At the 2013 Game Developers Awards hosted by the GDAA, Puzzle Retreat was awarded with the Accessibility Award. Not only is it an awesome and prestigious award that we like showing off in our office, but it marks a very important milestone when it comes to game development. Film Victoria and Screen Australia now consider accessibility when it comes to providing funding and are now rewarding companies that excel in developing games that are accessible to a wide audience.’

We think this is pretty swell.

Accessibility in gaming has always been a topic of contention. How does one make a game that caters towards people with motor, cognitive, hearing, speech or vision impairments? Mainstream games usually shy away from this demographic in favour of the masses.

In terms of our games, we aim to make them accessible to those living with impairments. We believe everyone should experience the joy of gaming!

Puzzle Retreat was designed from the ground up with that philosophy in mind.

Sometimes games (particularly puzzle games) rely too heavily on language, small icons or graphics that are make it difficult for players with certain types of vision impairment or  difficulties with language to be able to understand and follow. We’ve attempted to alleviate the problem by using large and bold icons that can easily be differentiated. Furthermore we tried to make the game playable without understanding any written text.

There is an definitive association between time limits and penalties with puzzle games. I’m sure you’ve all felt the frustration of nearly completing a level, only to have the timer run out on you. We decided to take a different route when it comes to unforgiving scenarios.

We eliminated them entirely.

Puzzle Retreat allows players to take as much time on an individual puzzle as they’d like, reset it as many times as they want and even skip the puzzle entirely. Puzzle Retreat was designed to be a relaxing puzzle game, so it only felt right to dispose of time limits and penalties.

We’ve also tweaked the detection radius of the blocks so that its extremely forgiving when a player misses a block by a small margin. This feature, plus the removal of the timer allows players who don’t have a range of fine motor skills to be able to enjoy Puzzle Retreat.

We at The Voxel Agents are extremely excited when it comes to the future of gaming in Australia. With so many awesome studios producing games of such high quality and Film Victoria and Screen Australia providing consideration for funding to those who place emphasis on accessibility, we can’t wait to see what gets released in the future.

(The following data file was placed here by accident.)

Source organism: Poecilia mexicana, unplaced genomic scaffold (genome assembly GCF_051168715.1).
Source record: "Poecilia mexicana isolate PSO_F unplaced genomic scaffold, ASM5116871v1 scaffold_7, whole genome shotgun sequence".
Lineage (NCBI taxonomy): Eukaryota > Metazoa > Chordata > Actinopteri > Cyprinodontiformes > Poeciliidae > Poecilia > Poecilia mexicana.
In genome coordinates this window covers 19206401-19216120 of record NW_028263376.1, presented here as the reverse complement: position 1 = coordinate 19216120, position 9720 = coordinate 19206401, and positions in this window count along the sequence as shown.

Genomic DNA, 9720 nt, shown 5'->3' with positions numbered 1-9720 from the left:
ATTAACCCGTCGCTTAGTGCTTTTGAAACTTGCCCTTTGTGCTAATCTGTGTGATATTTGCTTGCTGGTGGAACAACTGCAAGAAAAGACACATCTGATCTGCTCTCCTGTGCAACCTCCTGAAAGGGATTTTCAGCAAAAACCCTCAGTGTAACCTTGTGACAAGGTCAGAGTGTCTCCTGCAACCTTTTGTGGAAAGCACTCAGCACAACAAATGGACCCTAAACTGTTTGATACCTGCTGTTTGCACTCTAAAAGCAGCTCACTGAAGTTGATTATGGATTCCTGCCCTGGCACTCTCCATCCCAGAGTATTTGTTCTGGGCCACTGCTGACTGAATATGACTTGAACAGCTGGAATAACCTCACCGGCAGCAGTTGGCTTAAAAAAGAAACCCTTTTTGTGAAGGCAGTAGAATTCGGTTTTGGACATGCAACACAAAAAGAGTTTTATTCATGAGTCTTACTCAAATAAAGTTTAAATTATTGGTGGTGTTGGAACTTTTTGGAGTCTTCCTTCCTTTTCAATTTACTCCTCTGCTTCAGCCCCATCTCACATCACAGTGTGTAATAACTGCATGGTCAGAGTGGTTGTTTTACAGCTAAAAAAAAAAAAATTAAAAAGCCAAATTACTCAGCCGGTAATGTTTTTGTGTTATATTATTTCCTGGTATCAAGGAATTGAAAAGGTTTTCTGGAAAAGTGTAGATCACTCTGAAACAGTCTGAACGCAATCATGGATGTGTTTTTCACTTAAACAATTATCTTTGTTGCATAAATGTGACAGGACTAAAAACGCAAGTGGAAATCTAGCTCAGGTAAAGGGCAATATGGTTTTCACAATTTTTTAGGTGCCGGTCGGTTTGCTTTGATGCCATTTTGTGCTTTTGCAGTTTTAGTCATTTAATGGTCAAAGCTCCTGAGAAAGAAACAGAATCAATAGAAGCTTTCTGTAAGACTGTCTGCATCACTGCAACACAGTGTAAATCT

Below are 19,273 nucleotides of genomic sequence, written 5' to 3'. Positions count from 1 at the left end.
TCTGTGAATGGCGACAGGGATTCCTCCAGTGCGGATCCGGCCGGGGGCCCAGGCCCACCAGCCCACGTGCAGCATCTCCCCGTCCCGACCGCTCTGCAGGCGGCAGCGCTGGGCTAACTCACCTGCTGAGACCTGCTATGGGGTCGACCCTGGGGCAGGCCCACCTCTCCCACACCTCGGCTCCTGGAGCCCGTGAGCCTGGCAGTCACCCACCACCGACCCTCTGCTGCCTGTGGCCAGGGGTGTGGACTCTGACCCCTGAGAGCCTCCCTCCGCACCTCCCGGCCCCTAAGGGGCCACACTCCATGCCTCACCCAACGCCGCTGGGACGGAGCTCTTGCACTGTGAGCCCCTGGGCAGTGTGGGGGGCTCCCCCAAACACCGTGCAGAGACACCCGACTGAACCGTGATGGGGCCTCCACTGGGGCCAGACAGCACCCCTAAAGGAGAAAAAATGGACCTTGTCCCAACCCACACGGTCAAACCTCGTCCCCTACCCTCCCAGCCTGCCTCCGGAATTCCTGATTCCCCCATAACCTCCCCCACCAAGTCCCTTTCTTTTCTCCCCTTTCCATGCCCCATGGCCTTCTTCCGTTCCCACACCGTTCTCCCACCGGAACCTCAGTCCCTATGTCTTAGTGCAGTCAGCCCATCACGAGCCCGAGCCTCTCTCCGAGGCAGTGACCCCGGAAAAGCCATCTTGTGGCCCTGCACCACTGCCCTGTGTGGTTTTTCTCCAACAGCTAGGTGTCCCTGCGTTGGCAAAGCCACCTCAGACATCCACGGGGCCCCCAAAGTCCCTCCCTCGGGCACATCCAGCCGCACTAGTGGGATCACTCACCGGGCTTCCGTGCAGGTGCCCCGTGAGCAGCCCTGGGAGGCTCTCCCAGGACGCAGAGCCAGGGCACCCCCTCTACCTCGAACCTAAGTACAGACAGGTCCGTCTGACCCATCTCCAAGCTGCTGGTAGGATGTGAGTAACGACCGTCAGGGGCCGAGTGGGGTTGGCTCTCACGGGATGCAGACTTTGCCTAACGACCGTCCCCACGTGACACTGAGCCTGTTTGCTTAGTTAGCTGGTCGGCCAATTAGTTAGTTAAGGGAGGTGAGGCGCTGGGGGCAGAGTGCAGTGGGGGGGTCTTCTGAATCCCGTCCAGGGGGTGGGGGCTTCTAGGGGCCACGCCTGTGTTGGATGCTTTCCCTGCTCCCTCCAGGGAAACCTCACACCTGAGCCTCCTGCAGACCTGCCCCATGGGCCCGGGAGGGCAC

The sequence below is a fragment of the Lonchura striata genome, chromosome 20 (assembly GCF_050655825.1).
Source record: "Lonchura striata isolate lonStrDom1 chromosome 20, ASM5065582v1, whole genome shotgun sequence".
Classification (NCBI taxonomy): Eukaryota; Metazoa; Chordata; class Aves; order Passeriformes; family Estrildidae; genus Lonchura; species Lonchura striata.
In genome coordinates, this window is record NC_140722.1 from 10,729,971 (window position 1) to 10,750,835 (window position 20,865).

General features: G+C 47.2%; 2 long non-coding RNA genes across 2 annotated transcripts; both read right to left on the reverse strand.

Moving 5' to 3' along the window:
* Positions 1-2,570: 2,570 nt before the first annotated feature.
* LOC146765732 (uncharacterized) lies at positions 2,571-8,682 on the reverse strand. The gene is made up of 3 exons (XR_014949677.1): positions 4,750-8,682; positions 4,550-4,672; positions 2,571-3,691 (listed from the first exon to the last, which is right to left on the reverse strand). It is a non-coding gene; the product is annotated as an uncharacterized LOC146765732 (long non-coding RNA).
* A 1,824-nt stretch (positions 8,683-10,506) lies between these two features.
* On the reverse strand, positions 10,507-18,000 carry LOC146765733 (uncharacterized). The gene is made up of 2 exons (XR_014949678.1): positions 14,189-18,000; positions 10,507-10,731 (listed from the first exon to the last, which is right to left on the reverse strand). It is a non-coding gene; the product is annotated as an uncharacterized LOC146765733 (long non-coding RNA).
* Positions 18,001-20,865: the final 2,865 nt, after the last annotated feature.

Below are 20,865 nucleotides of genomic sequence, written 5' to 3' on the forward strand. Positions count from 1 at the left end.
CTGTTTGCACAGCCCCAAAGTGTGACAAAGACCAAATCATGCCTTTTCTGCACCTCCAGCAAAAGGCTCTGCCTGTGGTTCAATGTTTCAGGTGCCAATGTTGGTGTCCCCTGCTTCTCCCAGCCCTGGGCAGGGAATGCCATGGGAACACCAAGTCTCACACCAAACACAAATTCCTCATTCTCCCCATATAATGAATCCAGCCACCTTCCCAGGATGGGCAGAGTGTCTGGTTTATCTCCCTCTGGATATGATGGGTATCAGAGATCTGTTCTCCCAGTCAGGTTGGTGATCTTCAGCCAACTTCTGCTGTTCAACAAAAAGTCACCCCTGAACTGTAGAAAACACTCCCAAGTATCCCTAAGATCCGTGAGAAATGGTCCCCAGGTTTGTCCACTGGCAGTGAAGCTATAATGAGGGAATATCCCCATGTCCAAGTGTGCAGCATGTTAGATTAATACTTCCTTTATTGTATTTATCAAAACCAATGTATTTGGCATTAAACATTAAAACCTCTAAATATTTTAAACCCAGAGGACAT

This is Agent Aiden, signing out.

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That’s right. We’re excited to announce that we have moved into a new office! It is part of the a new game developer shared office called the Melbourne Arcade (@TheArcadeMelb) in Southbank. Thank you very much to GDAA for making this collaborative environment a reality. It’s proving to be awesome already!

Here are some photos of our new pad!

Walk up the stairs and turn right to find the ‘Voxel Agents’ plaque on our fabulous door. Through said door you might see a few agents at work.


Working hard or hardly working? I’ll leave that up to you to decide.

Across the room you will find a board full of Voxel Agent secrets and shelves full of miscellaneous gadgets. If you look really closely, you might see a protoss zealot hiding behind a firebat. Weird, huh?


Next to the board of secrets is the lounge area. Also known as my desk.


If you look right outside of our beautiful windows you can see the Eureka tower. Such a great location! Sometimes we feel a bit sorry for the passing by passengers, because City Rd happens to be on the route to the docks :C


Down the corridor are the offices of Surprise Attack, Many Monkeys Development, Tin Man Games and many more to come. We’re ecstatic to be sharing a space with so many other awesome studios – plenty of creativity in air, and when we walk past a board room full of people playing a multiplayer game together for “work” we remember how great game development is ;P

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It’s nice being in Southbank. It’s a gorgeous area, and Simon has told me stories of how it is a historical site for The Voxel Agents. The first press photo of the original co-founders, Simon, Tom and Matt (left-to-right), was taken on the bank of the Yarra River in 2009, complete with amazing hair cuts!


Together they started the studio in an small office on the top floor of the HWT Tower (pictured) which is literally across the road from our new place. However, the story goes that all they could afford was the converted fire escape, with no windows next to the mens toilets! However, once the first artist arrived to join the team they couldn’t possibly fit a fourth in a one person office (!) and moved to Richmond.


Accordingly, the original concept of Train Conductor was dreamed up on the side of the Yarra River while looking across to Flinders St Station. And hence the station features in the Melbourne level of Train Conductor, from a view not too dissimilar from the foyer of the top floor of the HWT Tower!

The arcade is The Voxel Agents fifth office in five years, and from the sounds of it, the best yet! We’re really happy with the location, the office space and we love being so close with other awesome Melbourne game devs! Exciting times ahead 😀

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